What Happens When Teachers Participate in Classroom Walkthroughs?. Ann S. Allen Kathleen Topolka-Jorissen, Assistant Professors Educational Leadership and Foundations Western Carolina University Presentation for the Annual Meeting of the National Evaluation Institute
What Happens When Teachers Participate in Classroom Walkthroughs?
Ann S. Allen
Educational Leadership and Foundations
Western Carolina University
Presentation for the Annual Meeting of the
National Evaluation Institute
Consortium for Research on Educational Accountability and Teacher Evaluation
October 9, 2009
Share results of a study of the use of teacher learning walks at one elementary school.
Discuss implications for practice and further research.
What happens when teachers participate in classroom walkthroughs?
Diverse student population
Two years of not making AYP
School under improvement
Few opportunities for collaboration
Lack of cohesiveness
1. After School Meeting
Brief presentation on learning walks
Development of indicators
2. Full Day of Facilitated Learning Walks
Pairs or small teams of teachers join teachers from training team
Learning walks, following the protocol
Small group debriefing
3. After School Meeting
Entire groupengages in guided dialogue
4. Periodic Site visits
Teacher learning walks fostered:
I’ve seen first grade and fifth grade actually switch teachers, and teach to different groups.
I’ve seen more themes as far as grade levels doing the same type thing.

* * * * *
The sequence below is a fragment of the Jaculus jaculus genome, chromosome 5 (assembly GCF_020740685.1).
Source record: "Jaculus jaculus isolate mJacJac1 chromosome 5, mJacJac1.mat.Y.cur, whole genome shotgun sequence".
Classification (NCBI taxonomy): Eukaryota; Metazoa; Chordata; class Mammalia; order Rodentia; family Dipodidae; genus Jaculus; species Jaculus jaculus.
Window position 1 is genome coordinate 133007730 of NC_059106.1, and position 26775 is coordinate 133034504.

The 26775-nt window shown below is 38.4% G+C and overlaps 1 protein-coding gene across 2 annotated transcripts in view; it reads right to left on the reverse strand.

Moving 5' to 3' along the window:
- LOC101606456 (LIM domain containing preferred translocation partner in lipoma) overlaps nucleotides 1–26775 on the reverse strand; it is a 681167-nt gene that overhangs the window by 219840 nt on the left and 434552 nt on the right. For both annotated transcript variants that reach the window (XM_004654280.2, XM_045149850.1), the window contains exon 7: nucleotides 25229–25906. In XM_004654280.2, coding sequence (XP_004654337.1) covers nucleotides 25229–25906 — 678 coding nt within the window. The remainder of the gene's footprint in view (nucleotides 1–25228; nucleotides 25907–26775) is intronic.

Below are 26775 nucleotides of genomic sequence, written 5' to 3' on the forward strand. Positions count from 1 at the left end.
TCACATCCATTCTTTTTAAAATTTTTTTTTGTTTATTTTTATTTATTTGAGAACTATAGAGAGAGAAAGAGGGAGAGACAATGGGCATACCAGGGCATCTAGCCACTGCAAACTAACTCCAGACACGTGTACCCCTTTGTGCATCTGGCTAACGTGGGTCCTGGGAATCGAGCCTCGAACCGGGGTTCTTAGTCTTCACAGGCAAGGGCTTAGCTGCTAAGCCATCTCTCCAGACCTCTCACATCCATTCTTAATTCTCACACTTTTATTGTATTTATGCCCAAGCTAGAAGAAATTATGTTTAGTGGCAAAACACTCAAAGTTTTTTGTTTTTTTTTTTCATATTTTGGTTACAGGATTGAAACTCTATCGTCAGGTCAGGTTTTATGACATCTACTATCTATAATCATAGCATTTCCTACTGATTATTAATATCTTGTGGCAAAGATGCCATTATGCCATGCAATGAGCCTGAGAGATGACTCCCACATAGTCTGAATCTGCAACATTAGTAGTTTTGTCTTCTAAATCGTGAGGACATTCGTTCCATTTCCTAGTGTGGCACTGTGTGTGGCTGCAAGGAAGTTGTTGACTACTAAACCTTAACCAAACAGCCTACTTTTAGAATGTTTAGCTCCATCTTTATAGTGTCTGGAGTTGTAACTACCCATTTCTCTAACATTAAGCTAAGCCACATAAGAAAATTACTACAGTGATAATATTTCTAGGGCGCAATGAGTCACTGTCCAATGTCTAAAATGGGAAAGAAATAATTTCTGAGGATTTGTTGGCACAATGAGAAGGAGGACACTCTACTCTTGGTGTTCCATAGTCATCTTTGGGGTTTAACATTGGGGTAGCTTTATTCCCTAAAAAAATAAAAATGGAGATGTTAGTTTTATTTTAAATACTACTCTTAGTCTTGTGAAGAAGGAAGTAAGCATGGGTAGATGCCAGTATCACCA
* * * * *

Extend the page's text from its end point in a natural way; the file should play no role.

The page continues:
I’ve seen PE being involved in more things
. . . the PE department used pedometers with the math teachers, with the math teachers in each grade level doing some graphing . . .
I think the biggest thing is just that increased collaboration
You get to see that you’re not alone … you’re part of a community and it helps the staff as a whole to come closer together.
I think the biggest thing was to come here with a dysfunctional group of teachers who really didn’t do anything together, and… after doing this a couple of times they’re in the media center and they’re in a… professional dialogue and they don’t leave.
It just seems more open and, I don’t know, people are more willing to help each other out and have no problem asking for advice or help or anything like that-
--Teacher new to the building
I would say that it has been an improvement in the morale of teachers and students as well.
I’ve noticed that students are happier arriving at school, and when I think about it there’s a lot of interesting things going on, for a child to be here I think that this is an interesting place to come.
I think that the school now, opposed to five years ago, was… is more of a place centered on students rather than on student management.
I’m really seeing that the learning process is the focus, and that’s to the advantage of the student - teacher
I feel like we are a real school now!
Ann S. Allen, Ed. D.
Kathleen Topolka Jorissen, Ph.D.
Western Carolina University
Cullowhee, NC 28723